Major points of the agreement include a capping of global temperature rises at 1.5oC above pre-industrial levels, and net-zero emissions by second half of the century. These climate change mitigation goals are accompanied by financing and review mechanisms, taking into account countries’ differentiated levels of responsibility and vulnerability to climate change.

The Paris Agreement also sends a clear signal to global markets to move to a low-carbon economy. As noted by Singapore’s Foreign Minister Vivian Balakrishan, and Edward Cameron, managing director of partnership and research at non-profit Business for Social Responsibility, the universal and legally-binding nature of the agreement, together with a transparent method of tracking each country’s performance provides the assurance to businesses that governments will support low-carbon projects for the long term.

Singapore Deputy Prime Minister Teo Chee Hean, who is also the chairman of the inter-ministerial committee on climate change said Singapore will work towards the pledge of reducing emissions intensity by 36% from 2005 levels, by 2030, and stabilising emissions with the aim of peaking around 2030.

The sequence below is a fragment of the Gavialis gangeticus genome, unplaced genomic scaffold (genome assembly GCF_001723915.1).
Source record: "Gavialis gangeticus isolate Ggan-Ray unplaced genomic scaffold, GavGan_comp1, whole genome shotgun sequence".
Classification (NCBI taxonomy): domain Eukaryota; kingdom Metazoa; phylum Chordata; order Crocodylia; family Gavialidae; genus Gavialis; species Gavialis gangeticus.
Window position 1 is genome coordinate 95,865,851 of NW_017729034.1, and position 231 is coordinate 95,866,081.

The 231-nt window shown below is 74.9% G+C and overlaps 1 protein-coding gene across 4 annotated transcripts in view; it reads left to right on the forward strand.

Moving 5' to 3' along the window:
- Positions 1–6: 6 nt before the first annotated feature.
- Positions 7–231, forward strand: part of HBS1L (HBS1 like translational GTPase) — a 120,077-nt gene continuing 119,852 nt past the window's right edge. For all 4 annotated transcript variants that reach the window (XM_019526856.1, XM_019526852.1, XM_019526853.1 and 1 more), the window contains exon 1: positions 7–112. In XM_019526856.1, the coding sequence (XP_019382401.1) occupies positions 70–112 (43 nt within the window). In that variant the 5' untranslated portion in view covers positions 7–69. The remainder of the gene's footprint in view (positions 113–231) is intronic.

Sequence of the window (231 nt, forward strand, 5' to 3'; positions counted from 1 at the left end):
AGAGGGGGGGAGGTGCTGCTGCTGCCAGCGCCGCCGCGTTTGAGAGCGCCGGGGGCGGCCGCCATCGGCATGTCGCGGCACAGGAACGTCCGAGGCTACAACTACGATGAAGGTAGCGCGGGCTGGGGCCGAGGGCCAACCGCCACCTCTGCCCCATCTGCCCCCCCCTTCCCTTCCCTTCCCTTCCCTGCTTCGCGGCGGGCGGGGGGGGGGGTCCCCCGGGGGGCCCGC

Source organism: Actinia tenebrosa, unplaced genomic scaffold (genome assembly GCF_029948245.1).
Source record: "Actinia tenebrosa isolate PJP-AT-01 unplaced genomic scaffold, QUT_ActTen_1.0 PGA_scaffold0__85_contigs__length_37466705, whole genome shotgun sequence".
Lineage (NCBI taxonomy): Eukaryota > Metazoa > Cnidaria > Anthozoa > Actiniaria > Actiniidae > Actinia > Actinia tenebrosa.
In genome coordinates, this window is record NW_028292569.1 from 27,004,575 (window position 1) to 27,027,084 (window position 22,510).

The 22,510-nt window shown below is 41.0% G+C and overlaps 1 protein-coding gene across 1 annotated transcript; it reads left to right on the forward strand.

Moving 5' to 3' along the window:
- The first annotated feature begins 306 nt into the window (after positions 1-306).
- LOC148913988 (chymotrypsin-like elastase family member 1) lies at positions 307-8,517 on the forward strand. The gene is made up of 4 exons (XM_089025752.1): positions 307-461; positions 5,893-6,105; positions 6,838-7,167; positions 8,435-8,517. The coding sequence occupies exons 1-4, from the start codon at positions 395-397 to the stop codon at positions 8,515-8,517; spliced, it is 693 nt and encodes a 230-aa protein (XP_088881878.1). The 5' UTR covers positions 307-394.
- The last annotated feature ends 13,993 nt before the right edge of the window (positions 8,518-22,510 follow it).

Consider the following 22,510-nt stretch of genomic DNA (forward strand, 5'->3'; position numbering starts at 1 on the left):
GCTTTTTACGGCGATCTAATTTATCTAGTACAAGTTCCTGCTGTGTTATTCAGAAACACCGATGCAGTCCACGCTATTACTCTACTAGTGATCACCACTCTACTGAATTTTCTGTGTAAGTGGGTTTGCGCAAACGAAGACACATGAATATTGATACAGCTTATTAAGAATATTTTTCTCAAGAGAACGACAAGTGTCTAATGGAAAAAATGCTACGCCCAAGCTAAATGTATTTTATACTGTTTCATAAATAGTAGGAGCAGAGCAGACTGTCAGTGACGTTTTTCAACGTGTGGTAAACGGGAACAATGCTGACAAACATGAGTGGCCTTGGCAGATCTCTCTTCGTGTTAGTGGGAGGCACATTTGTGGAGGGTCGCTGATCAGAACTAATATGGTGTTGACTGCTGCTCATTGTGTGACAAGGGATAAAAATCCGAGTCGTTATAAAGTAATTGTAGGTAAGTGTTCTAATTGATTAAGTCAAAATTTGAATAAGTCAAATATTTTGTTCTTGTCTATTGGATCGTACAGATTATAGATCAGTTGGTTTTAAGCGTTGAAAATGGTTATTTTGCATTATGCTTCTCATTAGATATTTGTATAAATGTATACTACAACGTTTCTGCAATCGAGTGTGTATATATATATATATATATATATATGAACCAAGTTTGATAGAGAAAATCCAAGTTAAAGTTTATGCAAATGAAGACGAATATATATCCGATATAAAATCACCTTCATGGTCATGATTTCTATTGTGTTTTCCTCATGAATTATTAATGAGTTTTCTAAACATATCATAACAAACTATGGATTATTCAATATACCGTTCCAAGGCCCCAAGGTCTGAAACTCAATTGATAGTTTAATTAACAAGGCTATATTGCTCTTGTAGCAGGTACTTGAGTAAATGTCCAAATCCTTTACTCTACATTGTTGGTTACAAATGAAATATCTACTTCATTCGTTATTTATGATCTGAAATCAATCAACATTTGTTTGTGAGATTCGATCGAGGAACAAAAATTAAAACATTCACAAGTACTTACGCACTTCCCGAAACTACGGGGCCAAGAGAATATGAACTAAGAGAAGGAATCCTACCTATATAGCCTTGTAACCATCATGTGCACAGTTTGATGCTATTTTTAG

National Climate Change Strategy (NCCS) Document 2012

Launched on 14 June 2012 by Mr Teo Chee Hean, Deputy Prime Minister at the National Climate Change Youth Conference in Singapore, the NCCS 2012 outlines Singapore’s strategy and plans to address climate change. The National Climate Change Secretariat developed NCCS in collaboration with the Inter-Ministerial Committee on Climate Change and with inputs from private and public groups.

The strategy plans to reduce emissions by 7% to 11% against Business As Usual (BAU) 2020 levels projected at 77.2 million tonnes CO2-equivalent. If there is a legally-binding global agreement in which all countries implement their commitments in good faith, this target will be increased to 16% below BAU 2020 levels.

Apart from reducing emissions, the strategy aims to build capabilities and expertise on climate science and adaptation. Studies are already ongoing to learn more about the effects of climate change on the island state. Moreover, growth opportunities are identified specifically on developing a cleantech industry.

Lastly, the Singapore government recognizes the importance of keeping and establishing partnerships in addressing climate change. These partnerships include private sector collaboration, public consultations, NGO engagement, and international participation to United Nations Framework Convention on Climate Change (UNFCCC).

For more information and developments to NCCS 2012, please visit http://app.nccs.gov.sg